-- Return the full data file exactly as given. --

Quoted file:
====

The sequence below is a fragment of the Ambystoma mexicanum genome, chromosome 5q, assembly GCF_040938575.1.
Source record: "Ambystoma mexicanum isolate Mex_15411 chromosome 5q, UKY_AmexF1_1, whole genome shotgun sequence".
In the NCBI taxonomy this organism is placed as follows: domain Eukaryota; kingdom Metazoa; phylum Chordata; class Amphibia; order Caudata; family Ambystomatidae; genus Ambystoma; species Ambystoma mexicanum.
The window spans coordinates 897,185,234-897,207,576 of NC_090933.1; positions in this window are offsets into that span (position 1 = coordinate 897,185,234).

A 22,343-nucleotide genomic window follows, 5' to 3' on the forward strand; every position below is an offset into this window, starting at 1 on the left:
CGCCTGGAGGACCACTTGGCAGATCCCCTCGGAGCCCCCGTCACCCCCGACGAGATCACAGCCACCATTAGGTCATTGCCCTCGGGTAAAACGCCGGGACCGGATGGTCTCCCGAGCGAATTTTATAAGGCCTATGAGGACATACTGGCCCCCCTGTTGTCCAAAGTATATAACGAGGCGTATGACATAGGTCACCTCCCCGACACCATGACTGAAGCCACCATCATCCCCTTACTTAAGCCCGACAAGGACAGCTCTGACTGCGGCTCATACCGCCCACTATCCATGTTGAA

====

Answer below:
The sequence below is a fragment of the Ambystoma mexicanum genome, chromosome 5q, assembly GCF_040938575.1.
Source record: "Ambystoma mexicanum isolate Mex_15411 chromosome 5q, UKY_AmexF1_1, whole genome shotgun sequence".
In the NCBI taxonomy this organism is placed as follows: domain Eukaryota; kingdom Metazoa; phylum Chordata; class Amphibia; order Caudata; family Ambystomatidae; genus Ambystoma; species Ambystoma mexicanum.
The window spans coordinates 897,185,234-897,207,576 of NC_090933.1; positions in this window are offsets into that span (position 1 = coordinate 897,185,234).

A 22,343-nucleotide genomic window follows, 5' to 3' on the forward strand; every position below is an offset into this window, starting at 1 on the left:
CGCCTGGAGGACCACTTGGCAGATCCCCTCGGAGCCCCCGTCACCCCCGACGAGATCACAGCCACCATTAGGTCATTGCCCTCGGGTAAAACGCCGGGACCGGATGGTCTCCCGAGCGAATTTTATAAGGCCTATGAGGACATACTGGCCCCCCTGTTGTCCAAAGTATATAACGAGGCGTATGACATAGGTCACCTCCCCGACACCATGACTGAAGCCACCATCATCCCCTTACTTAAGCCCGACAAGGACAGCTCTGACTGCGGCTCATACCGCCCACTATCCATGTTGAA